> zeroed and pass it to target.

The registers you *want* to interfere with are the parameter passing
registers, minus the ones used for the return value of the current
function; not *all* call-clobbered registers.

The generic compiler does not have enough information at all to do this
as far as I can see, and it would fit much better to what the backend
does anyway?

> >  It is a
> > huge security leak otherwise.  And, the generic code has nothing to do
> > with this, define hooks that ask the target to clear stuff, instead?
> 
> Yes, I think that these kind of details are not good to be exposed to middle-end.

I think you should make a hook that just does the whole thing.  There is
nothing useful (or even correct) the generic code can do.  (The command
line flag to do this could be generic, and the hook to actually generate
the code for it as well of course, but other than that, there are so
many more differences between targets, subtargets, and OSes here, and
most of those not expressed anywhere else yet, that it doesn't seem
worth it to artificially make the generic code handle any of this.  For
comparison, pretty much all of the "normal" prologue/epilogue handling
is done in target code already).

> >> But why not simplify it all to a single hook
> >> 
> >>  targetm.calls.zero_regs (used-not-live-hardregset, gpr_only);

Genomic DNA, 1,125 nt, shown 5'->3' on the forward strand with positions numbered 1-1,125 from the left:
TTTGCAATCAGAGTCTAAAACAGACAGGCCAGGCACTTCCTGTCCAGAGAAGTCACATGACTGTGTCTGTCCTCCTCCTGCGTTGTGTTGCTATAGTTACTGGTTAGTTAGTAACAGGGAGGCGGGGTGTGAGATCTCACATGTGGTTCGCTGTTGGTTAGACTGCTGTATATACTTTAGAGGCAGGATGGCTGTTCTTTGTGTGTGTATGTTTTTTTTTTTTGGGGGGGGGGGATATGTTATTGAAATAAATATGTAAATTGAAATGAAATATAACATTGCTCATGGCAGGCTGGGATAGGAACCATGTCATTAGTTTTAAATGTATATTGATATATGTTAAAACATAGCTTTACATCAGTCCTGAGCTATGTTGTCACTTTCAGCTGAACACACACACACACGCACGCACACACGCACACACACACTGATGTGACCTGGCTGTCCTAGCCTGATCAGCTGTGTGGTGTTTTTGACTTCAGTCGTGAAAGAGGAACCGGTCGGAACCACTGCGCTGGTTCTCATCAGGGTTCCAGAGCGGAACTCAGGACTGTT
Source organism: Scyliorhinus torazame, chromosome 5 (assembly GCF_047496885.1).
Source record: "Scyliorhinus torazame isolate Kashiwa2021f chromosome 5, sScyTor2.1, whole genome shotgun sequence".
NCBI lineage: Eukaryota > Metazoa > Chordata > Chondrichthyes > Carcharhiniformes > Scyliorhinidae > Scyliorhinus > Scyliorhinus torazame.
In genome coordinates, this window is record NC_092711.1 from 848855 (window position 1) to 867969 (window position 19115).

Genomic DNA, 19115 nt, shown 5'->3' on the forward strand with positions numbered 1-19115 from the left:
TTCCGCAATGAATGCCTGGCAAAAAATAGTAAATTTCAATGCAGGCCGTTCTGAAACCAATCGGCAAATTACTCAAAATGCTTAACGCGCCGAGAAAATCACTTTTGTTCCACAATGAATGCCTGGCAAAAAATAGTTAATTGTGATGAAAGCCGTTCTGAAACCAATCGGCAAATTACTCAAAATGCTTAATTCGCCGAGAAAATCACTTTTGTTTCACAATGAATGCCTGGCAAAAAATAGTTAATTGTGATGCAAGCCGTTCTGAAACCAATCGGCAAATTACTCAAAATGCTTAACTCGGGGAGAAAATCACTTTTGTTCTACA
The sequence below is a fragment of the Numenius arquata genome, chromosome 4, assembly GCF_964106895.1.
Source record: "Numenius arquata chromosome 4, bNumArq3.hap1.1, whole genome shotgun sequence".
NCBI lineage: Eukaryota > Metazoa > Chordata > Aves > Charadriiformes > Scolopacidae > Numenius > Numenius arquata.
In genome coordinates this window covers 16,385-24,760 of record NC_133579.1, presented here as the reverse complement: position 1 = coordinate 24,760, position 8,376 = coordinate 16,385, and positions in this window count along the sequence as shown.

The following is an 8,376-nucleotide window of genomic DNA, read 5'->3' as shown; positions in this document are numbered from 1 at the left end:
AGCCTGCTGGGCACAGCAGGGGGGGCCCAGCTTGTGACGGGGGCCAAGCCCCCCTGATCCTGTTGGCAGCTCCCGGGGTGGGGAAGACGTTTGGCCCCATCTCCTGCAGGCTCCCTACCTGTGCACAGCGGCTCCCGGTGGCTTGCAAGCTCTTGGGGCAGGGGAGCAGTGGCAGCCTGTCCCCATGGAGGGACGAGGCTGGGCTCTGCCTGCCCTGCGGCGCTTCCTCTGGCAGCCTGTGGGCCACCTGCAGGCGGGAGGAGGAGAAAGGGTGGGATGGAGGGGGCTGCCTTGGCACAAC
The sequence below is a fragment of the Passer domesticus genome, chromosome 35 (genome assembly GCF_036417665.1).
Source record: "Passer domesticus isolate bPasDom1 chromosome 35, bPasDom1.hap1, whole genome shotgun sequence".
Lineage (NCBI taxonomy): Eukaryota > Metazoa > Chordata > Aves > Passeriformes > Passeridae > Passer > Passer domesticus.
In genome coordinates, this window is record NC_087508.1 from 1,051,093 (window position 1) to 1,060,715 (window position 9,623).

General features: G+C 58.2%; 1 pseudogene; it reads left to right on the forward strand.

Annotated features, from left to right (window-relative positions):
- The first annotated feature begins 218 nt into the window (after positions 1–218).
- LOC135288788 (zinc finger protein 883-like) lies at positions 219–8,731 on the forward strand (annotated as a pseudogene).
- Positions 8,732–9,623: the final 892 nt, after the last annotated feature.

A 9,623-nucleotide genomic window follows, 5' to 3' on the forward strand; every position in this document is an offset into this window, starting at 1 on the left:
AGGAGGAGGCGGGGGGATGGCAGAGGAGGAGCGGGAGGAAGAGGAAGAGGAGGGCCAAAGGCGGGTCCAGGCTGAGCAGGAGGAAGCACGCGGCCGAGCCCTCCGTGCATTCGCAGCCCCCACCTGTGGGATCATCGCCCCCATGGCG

> >> 
> >> ?
> > 
> > Yeah.  With a much better name though (it should say what it is for, or
> > describe at a *high level* what it does).
> Okay.

So everything else I write here ius just a very long-winded way of
saying "Yes.  This." to this :-)

> >  But the epilogue can use
> > some volatile registers as well, including to hold sensitive info.  And
> > of course everything is different if you use separate shrink-wrapping,
> > but that work is done already when you get here (so it is too late?)
> 
> Could you please explain this part a little bit more?

For example, on PowerPC, to restore the return address we first have to
load it into a general purpose register (and then move it to LR).
Usually r0 is used, and r0 is call-clobbered (but not used for parameter
passing or return value passing).

The return address of course is very sensitive information (exposing any
return address makes ASLR useless immediately).  But this isn't in the
scope of this protection, I see.

Thanks for the explanations, much appreciated,


Segher